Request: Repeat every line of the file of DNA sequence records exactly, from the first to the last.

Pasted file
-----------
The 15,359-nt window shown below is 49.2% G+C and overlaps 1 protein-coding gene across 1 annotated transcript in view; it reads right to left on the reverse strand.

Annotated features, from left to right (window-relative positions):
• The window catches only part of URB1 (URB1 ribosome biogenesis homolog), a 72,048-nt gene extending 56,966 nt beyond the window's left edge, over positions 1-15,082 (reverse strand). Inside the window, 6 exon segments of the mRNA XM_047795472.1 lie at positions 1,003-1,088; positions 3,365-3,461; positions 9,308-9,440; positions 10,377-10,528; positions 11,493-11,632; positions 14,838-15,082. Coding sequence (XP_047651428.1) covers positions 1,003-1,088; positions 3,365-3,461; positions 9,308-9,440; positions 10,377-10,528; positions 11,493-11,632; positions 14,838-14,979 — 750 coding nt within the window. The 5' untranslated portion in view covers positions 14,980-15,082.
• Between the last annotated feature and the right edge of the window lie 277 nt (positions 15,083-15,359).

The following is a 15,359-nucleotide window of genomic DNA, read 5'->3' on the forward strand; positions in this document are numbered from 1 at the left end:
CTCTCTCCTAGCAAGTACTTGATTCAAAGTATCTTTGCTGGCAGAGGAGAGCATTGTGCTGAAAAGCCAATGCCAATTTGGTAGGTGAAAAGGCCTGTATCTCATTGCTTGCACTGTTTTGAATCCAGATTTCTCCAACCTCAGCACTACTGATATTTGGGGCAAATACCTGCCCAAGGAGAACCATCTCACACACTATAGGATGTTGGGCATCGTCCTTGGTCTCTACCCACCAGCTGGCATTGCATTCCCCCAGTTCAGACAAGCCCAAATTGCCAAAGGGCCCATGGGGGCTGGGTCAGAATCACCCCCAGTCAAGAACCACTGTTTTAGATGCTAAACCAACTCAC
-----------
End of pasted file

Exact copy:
The 15,359-nt window shown below is 49.2% G+C and overlaps 1 protein-coding gene across 1 annotated transcript in view; it reads right to left on the reverse strand.

Annotated features, from left to right (window-relative positions):
• The window catches only part of URB1 (URB1 ribosome biogenesis homolog), a 72,048-nt gene extending 56,966 nt beyond the window's left edge, over positions 1-15,082 (reverse strand). Inside the window, 6 exon segments of the mRNA XM_047795472.1 lie at positions 1,003-1,088; positions 3,365-3,461; positions 9,308-9,440; positions 10,377-10,528; positions 11,493-11,632; positions 14,838-15,082. Coding sequence (XP_047651428.1) covers positions 1,003-1,088; positions 3,365-3,461; positions 9,308-9,440; positions 10,377-10,528; positions 11,493-11,632; positions 14,838-14,979 — 750 coding nt within the window. The 5' untranslated portion in view covers positions 14,980-15,082.
• Between the last annotated feature and the right edge of the window lie 277 nt (positions 15,083-15,359).

The following is a 15,359-nucleotide window of genomic DNA, read 5'->3' on the forward strand; positions in this document are numbered from 1 at the left end:
CTCTCTCCTAGCAAGTACTTGATTCAAAGTATCTTTGCTGGCAGAGGAGAGCATTGTGCTGAAAAGCCAATGCCAATTTGGTAGGTGAAAAGGCCTGTATCTCATTGCTTGCACTGTTTTGAATCCAGATTTCTCCAACCTCAGCACTACTGATATTTGGGGCAAATACCTGCCCAAGGAGAACCATCTCACACACTATAGGATGTTGGGCATCGTCCTTGGTCTCTACCCACCAGCTGGCATTGCATTCCCCCAGTTCAGACAAGCCCAAATTGCCAAAGGGCCCATGGGGGCTGGGTCAGAATCACCCCCAGTCAAGAACCACTGTTTTAGATGCTAAACCAACTCAC